About 95% of the journalists’ killings, however, go unpunished, said

Jan-Albert Hootsen,

the organization’s Mexico representative.

“This seems to be a criminal underworld execution-style killing,” Mr. Hootsen said of the slaying of Ms. Maldonado. Her killing was similar to that of Mr. Martinez, who was also shot outside of his home. The photojournalist had, like Ms. Maldonado, received threats.

Scores of Mexican journalists said on social media they were planning a national protest Tuesday in cities across Mexico, wearing black in honor of their slain colleagues. Journalists in Chilpancingo, the capital of Guerrero state, held a small protest at a toll booth along the Mexico City-Acapulco highway on Monday to protest the Tijuana killings.

Stéphane Dujarric,

spokesman for the U.N. secretary-general, on Monday condemned Ms. Maldonado’s killing. “We call on Mexican authorities to strengthen the protection of journalists, in particular to take further steps to prevent attacks on them, including by tackling threats and slurs aimed at them,” he said at a news briefing.

Although journalists and others have pressed Mr. López Obrador’s government to protect reporters, activists say he has done little to improve the situation. The president has repeatedly blamed overall criminal violence on free-market policies of past governments.

“It shouldn’t be about ideology,” Mr. Hootsen said. “It’s about carrying out sound public policy. I don’t think the president has done anything to strengthen prosecutors or police to stop murders.”

The latest shooting stunned journalists and residents in Tijuana, which is across the border from San Diego, Calif. “Impunity is expanding at a terrible speed,” said

Aline Corpus,

a local reporter who knew Ms. Maldonado. “I’ve never seen such fury, and in so many places.”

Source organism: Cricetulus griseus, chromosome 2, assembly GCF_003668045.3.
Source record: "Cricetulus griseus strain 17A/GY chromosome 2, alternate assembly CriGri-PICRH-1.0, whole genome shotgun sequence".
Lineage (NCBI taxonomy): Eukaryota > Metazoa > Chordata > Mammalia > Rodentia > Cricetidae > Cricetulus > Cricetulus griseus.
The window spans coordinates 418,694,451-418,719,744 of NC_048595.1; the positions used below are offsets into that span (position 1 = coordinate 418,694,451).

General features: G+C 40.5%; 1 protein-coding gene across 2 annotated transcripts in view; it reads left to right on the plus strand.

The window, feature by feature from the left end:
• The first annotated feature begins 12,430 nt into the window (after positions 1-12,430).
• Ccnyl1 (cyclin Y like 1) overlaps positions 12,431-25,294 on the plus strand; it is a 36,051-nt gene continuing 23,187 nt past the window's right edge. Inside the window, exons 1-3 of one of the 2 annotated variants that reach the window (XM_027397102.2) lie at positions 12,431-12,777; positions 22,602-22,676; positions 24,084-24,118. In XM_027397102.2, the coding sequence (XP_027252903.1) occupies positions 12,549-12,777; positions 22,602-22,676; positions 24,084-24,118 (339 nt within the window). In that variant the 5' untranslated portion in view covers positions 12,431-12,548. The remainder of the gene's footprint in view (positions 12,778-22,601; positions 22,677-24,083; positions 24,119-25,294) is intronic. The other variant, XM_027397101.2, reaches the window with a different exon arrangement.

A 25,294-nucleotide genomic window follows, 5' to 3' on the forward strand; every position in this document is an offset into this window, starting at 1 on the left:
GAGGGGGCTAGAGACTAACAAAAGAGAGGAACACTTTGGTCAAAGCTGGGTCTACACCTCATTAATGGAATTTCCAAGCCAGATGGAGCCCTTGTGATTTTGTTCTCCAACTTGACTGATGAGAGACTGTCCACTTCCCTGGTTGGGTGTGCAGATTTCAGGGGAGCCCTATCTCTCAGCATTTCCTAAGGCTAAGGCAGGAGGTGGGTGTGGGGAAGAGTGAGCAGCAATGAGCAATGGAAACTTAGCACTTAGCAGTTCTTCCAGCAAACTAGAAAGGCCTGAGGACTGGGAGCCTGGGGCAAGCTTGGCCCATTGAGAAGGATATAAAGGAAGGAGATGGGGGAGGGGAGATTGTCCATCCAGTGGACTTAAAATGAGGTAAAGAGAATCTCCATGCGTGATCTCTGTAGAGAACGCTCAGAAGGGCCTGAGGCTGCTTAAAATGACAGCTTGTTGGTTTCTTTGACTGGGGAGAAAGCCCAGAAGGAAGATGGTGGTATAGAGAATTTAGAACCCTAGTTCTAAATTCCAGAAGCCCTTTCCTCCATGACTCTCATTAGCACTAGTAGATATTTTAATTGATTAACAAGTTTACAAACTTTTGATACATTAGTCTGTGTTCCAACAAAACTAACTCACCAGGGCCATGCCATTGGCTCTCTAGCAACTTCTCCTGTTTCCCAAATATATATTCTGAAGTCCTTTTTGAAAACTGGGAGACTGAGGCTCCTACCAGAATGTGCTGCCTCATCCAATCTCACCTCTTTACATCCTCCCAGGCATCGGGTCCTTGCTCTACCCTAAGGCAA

At the time of her death, Ms. Maldonado, a journalist for more than four decades, had an online program in which she discussed current events ranging from local politics to the Covid-19 pandemic.

Footage showing armed and masked men distributing aid to poor communities in Mexico during the coronavirus pandemic has been widely shared on social media. WSJ’s Jose de Cordoba analyzed the images to understand how a new form of “cartel philanthropy” is challenging the government. (Originally published May 2020)

The other slain journalist, Mr. Martínez, 49, was remembered by colleagues as a dedicated photographer who would listen to police radio and show up at shootings and fires, sometimes even arriving before authorities. After taking photos, he would narrate the events on a Facebook channel. He also worked as a fixer for foreign reporters who visited Tijuana, Ms. Corpus said.

Homicides in Baja California state, where Tijuana is the largest city, have risen sharply in recent years, exceeding 3,000 or 82 per 100,000 inhabitants last year, according to official reports.

“Tijuana is the most violent city in Mexico,” said Eduardo Guerrero, a security analyst in Mexico City.

Two of Mexico’s most powerful criminal organizations, the Sinaloa Cartel and the Jalisco New Generation Cartel, are vying for dominance in Tijuana, which is a major point of entry for drugs into the U.S.  There are also numerous other criminal gangs operating there, Mr. Guerrero said.

Write to José de Córdoba at jose.decordoba@wsj.com